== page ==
Kerala priests don't want shrines to open, say peak of Covid-19 yet to come

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The Kerala government may have given the go ahead to open the places of worship from June 9, but many shrines, mosques and churches are having second thoughts about it.

Two prominent mosques in Kerala - Palayam Juma Masjid in Thiruvananthapuram and Muhiyuddhin Mosque in Kozhikode in north Kerala - have already decided to defer opening. And now, other shrines are also following suit.

Several priests and believers of the Angamally-Ernakulam diocese, richest Catholic diocese in the country, have opposed opening of shrines in hurry. They cite the warning of medical experts to buttress their point.

“Experts say peak of infection is yet to come. In Hinduism, a devotee worships his favourite God by offering prayers to the deity directly. But in Christianity, it is communitarian way of worship with clergy doing a lot of prayers with talking,” said senior priest and former spokesman of the Syro-Malabar church Father Paul Thelekkat.

He said the holy mass is complete only when the communion is consumed by believers. “In the current situation it is not impossible as the government banned distribution of offerings and holy water in all shrines,” he said adding that the safety of the believers is more important than opening of shrines.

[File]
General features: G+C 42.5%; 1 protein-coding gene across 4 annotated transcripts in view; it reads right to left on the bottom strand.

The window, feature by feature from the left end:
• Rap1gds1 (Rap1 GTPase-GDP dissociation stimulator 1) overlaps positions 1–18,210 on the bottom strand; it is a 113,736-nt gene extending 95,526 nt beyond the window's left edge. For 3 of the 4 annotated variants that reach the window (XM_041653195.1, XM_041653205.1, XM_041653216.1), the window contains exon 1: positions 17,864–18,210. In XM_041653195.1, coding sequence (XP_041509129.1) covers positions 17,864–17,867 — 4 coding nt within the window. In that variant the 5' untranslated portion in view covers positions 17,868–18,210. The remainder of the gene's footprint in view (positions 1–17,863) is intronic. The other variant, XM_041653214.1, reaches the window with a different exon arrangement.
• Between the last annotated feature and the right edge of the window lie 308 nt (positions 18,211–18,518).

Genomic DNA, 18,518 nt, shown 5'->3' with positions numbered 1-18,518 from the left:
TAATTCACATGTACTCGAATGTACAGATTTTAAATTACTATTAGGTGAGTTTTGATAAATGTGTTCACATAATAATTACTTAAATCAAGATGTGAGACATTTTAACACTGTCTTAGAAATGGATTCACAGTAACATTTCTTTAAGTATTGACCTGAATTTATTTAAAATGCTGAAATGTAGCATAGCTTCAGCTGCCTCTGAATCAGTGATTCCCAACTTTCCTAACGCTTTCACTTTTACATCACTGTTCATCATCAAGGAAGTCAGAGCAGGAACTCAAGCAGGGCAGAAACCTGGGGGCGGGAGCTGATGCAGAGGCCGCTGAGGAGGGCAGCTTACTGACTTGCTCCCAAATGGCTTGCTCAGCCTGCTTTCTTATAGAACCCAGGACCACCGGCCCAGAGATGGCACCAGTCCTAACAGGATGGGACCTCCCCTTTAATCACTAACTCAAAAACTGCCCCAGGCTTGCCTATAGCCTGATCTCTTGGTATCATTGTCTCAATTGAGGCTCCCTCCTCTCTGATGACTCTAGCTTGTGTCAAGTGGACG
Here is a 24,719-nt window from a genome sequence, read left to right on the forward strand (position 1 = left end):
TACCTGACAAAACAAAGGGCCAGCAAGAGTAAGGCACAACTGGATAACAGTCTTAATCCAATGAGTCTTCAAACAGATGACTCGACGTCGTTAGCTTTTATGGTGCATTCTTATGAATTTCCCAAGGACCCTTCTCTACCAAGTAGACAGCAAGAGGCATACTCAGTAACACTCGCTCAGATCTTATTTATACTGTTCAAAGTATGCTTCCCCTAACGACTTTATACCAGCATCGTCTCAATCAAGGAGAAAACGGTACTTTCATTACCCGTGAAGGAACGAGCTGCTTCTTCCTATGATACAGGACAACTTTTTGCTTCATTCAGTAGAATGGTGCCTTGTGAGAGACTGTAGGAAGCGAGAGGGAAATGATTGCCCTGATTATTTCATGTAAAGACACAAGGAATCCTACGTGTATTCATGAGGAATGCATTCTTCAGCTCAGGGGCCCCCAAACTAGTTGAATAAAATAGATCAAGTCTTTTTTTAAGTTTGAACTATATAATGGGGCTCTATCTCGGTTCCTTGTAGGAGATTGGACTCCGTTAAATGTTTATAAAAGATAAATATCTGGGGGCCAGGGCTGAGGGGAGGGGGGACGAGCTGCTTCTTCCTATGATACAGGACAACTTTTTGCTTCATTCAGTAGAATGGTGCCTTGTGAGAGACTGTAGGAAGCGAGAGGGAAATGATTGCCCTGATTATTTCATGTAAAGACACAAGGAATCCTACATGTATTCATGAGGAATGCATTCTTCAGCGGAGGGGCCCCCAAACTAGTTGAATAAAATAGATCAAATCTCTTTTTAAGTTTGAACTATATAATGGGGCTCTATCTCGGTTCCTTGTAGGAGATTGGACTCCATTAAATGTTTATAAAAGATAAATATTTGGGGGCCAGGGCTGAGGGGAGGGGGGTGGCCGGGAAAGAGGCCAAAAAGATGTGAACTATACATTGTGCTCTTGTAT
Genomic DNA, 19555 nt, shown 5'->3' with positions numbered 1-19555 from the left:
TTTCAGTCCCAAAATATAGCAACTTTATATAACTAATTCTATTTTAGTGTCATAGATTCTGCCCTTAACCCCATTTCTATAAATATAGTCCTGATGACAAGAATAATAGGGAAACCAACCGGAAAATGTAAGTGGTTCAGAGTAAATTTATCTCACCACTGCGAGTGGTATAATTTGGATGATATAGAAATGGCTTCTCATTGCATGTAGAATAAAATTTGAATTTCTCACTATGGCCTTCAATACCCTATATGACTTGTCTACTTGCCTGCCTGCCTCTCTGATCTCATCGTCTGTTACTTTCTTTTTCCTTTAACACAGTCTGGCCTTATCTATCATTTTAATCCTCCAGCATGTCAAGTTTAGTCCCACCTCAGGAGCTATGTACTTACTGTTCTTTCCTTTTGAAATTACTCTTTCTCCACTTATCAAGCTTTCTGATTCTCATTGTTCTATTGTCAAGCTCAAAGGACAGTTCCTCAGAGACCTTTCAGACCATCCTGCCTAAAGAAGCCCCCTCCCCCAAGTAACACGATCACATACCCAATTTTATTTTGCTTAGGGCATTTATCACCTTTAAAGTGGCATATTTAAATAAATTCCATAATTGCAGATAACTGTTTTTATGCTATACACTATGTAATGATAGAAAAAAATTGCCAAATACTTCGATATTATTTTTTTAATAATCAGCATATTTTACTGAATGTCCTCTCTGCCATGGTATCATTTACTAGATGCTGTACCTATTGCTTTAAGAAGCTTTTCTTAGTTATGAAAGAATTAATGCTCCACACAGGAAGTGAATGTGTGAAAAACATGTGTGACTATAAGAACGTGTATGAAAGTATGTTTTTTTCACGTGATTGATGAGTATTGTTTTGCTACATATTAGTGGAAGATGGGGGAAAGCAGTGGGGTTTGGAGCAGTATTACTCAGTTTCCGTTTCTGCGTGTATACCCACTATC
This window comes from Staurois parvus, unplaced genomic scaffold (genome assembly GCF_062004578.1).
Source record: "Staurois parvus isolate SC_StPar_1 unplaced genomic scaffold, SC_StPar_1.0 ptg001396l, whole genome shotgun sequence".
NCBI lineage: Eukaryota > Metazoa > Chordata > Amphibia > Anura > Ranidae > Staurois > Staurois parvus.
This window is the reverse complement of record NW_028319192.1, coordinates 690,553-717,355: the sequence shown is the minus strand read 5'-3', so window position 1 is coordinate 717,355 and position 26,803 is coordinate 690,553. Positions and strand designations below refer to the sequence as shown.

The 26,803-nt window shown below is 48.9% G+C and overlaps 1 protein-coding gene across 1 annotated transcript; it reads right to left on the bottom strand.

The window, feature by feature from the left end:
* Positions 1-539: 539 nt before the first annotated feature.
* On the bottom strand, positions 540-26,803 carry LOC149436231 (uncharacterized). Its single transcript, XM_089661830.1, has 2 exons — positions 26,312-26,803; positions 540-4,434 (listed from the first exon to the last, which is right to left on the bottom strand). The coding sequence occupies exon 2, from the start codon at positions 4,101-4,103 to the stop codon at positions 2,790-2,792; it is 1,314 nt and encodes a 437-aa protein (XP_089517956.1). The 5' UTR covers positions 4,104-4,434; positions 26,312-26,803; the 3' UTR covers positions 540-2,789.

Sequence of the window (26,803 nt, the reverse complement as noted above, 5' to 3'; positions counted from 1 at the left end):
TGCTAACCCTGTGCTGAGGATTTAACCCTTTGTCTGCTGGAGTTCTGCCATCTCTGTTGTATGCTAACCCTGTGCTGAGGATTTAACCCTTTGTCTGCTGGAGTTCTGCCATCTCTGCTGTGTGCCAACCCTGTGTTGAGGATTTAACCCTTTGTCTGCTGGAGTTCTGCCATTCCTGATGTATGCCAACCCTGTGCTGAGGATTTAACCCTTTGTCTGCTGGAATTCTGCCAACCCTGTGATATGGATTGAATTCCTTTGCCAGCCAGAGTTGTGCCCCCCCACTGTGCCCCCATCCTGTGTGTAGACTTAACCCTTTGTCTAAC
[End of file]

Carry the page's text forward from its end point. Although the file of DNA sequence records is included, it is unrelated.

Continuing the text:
The church is facing another problem - at least 70 per cent of the clergy have crossed 65 years of age. According to the directive of the government, children below 10 and people above 65 years should not be exposed to the marauding virus as they are soft targets.

“We have quickly trained some young priests to conduct services including Holy Communion. At least 70 per cent of our priests are above 65. How can we keep them out? It will be a disservice to them,” said a senior priest who did not want to be quoted.

Cardinal Mar Baselois Cleemis has urged the government to allow people of all ages to come to church when all sectors have opened up. “It is unfair to put a cap on aged people. It is quite unfair when all other sectors like malls, liquor outlets and hotels opened up. We are ready to make special arrangements for people who crossed 65 as they need religious places most now,” said Cleemis (61), youngest cardinal of the country. (Usually Cardinals select the supreme head of the Catholic church, Pope).

Earlier, many religious heads had written to the government to open shrines saying it left a spiritual and emotional vacuum among the faithful. But now, many are having second thoughts after witnessing a surge in the Covid-19 cases. Kerala has recorded 1,807 cases of Covid-19. Out of this, more than 1,000 are active cases. The state has reported 16 deaths due to the disease so far.

“Our prime concern is safety of people. Since the disease is spreading at a higher rate, the time is not ideal. It is difficult to keep a tab on people, especially during Friday prayers. So we have decided to wait for some more time,” said Palayam mosque Imam V P Suhaib. The Kerala chapter of the Indian Medical Association (IMA), which strongly opposed opening of shrines, has lauded the bold initiatives of some shrines. All Hindu shrines are under respective dewasom boards being controlled by the government. Two major temples, Sabarimala and Guruvayur, have decided ‘darshan’ only though virtual queues.

“We all are believers. But we are in a war. It is not time to take chances. More than anyone else we feel religious leaders have a bigger role to protect believers,” said medical activist and senior doctor Sulfi M Noohu.

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